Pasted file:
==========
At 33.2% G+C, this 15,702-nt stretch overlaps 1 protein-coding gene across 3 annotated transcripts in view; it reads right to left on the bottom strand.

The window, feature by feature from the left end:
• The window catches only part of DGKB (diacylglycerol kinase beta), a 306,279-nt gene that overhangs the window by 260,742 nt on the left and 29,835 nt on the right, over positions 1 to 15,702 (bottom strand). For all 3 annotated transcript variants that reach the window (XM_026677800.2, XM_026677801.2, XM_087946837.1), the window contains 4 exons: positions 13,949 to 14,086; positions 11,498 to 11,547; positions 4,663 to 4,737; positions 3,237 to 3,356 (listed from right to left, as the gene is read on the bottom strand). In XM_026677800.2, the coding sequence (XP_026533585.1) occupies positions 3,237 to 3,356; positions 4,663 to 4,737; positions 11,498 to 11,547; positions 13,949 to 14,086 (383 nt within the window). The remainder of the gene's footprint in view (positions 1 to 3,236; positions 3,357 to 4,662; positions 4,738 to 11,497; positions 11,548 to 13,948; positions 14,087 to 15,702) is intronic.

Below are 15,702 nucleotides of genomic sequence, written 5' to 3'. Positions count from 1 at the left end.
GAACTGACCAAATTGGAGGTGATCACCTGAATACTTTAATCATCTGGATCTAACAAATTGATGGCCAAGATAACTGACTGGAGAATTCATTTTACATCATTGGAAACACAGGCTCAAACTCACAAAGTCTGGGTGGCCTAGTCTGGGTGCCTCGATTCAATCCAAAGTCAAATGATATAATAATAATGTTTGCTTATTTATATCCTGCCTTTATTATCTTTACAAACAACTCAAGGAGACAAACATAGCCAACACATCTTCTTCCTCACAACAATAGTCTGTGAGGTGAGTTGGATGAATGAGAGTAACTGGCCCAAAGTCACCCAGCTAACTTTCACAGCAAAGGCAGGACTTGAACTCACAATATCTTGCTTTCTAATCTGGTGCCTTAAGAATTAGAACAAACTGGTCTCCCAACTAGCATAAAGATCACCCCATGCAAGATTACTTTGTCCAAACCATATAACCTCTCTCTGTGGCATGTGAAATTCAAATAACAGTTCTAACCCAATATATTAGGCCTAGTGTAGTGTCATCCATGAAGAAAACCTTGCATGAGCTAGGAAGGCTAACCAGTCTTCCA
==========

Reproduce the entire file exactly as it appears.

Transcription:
At 33.2% G+C, this 15,702-nt stretch overlaps 1 protein-coding gene across 3 annotated transcripts in view; it reads right to left on the bottom strand.

The window, feature by feature from the left end:
• The window catches only part of DGKB (diacylglycerol kinase beta), a 306,279-nt gene that overhangs the window by 260,742 nt on the left and 29,835 nt on the right, over positions 1 to 15,702 (bottom strand). For all 3 annotated transcript variants that reach the window (XM_026677800.2, XM_026677801.2, XM_087946837.1), the window contains 4 exons: positions 13,949 to 14,086; positions 11,498 to 11,547; positions 4,663 to 4,737; positions 3,237 to 3,356 (listed from right to left, as the gene is read on the bottom strand). In XM_026677800.2, the coding sequence (XP_026533585.1) occupies positions 3,237 to 3,356; positions 4,663 to 4,737; positions 11,498 to 11,547; positions 13,949 to 14,086 (383 nt within the window). The remainder of the gene's footprint in view (positions 1 to 3,236; positions 3,357 to 4,662; positions 4,738 to 11,497; positions 11,548 to 13,948; positions 14,087 to 15,702) is intronic.

Below are 15,702 nucleotides of genomic sequence, written 5' to 3'. Positions count from 1 at the left end.
GAACTGACCAAATTGGAGGTGATCACCTGAATACTTTAATCATCTGGATCTAACAAATTGATGGCCAAGATAACTGACTGGAGAATTCATTTTACATCATTGGAAACACAGGCTCAAACTCACAAAGTCTGGGTGGCCTAGTCTGGGTGCCTCGATTCAATCCAAAGTCAAATGATATAATAATAATGTTTGCTTATTTATATCCTGCCTTTATTATCTTTACAAACAACTCAAGGAGACAAACATAGCCAACACATCTTCTTCCTCACAACAATAGTCTGTGAGGTGAGTTGGATGAATGAGAGTAACTGGCCCAAAGTCACCCAGCTAACTTTCACAGCAAAGGCAGGACTTGAACTCACAATATCTTGCTTTCTAATCTGGTGCCTTAAGAATTAGAACAAACTGGTCTCCCAACTAGCATAAAGATCACCCCATGCAAGATTACTTTGTCCAAACCATATAACCTCTCTCTGTGGCATGTGAAATTCAAATAACAGTTCTAACCCAATATATTAGGCCTAGTGTAGTGTCATCCATGAAGAAAACCTTGCATGAGCTAGGAAGGCTAACCAGTCTTCCA